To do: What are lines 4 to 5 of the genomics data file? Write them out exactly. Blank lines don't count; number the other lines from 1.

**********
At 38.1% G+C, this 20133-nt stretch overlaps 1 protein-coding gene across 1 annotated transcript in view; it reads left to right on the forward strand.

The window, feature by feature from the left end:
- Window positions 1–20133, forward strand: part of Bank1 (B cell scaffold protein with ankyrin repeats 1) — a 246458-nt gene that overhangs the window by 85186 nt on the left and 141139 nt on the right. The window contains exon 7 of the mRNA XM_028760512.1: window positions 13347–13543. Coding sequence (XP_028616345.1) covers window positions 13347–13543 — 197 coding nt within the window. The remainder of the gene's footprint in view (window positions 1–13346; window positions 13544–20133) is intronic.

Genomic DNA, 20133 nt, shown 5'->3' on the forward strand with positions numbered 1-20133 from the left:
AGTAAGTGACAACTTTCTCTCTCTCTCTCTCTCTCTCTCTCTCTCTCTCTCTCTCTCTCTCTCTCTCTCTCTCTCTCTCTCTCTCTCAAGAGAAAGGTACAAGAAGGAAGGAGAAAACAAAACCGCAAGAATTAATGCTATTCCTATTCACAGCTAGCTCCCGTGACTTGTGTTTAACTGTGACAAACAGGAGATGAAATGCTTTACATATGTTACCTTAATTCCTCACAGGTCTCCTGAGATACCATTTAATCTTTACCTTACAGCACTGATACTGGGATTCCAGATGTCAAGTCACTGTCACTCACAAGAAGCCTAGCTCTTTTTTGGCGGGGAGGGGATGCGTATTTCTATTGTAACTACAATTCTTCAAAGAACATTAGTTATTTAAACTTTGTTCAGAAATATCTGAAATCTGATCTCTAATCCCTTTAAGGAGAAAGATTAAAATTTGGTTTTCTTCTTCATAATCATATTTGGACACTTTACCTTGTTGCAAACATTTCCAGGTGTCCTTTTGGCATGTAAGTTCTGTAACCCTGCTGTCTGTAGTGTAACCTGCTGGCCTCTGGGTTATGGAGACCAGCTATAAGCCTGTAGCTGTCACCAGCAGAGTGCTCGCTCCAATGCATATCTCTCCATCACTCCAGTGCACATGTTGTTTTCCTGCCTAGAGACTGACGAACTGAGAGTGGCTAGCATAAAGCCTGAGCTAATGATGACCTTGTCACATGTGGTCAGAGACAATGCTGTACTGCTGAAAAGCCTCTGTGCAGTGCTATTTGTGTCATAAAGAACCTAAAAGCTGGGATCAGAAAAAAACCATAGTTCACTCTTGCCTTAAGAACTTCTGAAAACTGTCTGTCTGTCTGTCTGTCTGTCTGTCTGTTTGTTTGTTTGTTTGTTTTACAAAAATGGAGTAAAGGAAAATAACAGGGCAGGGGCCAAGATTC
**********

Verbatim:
Genomic DNA, 20133 nt, shown 5'->3' on the forward strand with positions numbered 1-20133 from the left:
AGTAAGTGACAACTTTCTCTCTCTCTCTCTCTCTCTCTCTCTCTCTCTCTCTCTCTCTCTCTCTCTCTCTCTCTCTCTCTCTCTCTCAAGAGAAAGGTACAAGAAGGAAGGAGAAAACAAAACCGCAAGAATTAATGCTATTCCTATTCACAGCTAGCTCCCGTGACTTGTGTTTAACTGTGACAAACAGGAGATGAAATGCTTTACATATGTTACCTTAATTCCTCACAGGTCTCCTGAGATACCATTTAATCTTTACCTTACAGCACTGATACTGGGATTCCAGATGTCAAGTCACTGTCACTCACAAGAAGCCTAGCTCTTTTTTGGCGGGGAGGGGATGCGTATTTCTATTGTAACTACAATTCTTCAAAGAACATTAGTTATTTAAACTTTGTTCAGAAATATCTGAAATCTGATCTCTAATCCCTTTAAGGAGAAAGATTAAAATTTGGTTTTCTTCTTCATAATCATATTTGGACACTTTACCTTGTTGCAAACATTTCCAGGTGTCCTTTTGGCATGTAAGTTCTGTAACCCTGCTGTCTGTAGTGTAACCTGCTGGCCTCTGGGTTATGGAGACCAGCTATAAGCCTGTAGCTGTCACCAGCAGAGTGCTCGCTCCAATGCATATCTCTCCATCACTCCAGTGCACATGTTGTTTTCCTGCCTAGAGACTGACGAACTGAGAGTGGCTAGCATAAAGCCTGAGCTAATGATGACCTTGTCACATGTGGTCAGAGACAATGCTGTACTGCTGAAAAGCCTCTGTGCAGTGCTATTTGTGTCATAAAGAACCTAAAAGCTGGGATCAGAAAAAAACCATAGTTCACTCTTGCCTTAAGAACTTCTGAAAACTGTCTGTCTGTCTGTCTGTCTGTCTGTCTGTTTGTTTGTTTGTTTGTTTTACAAAAATGGAGTAAAGGAAAATAACAGGGCAGGGGCCAAGATTC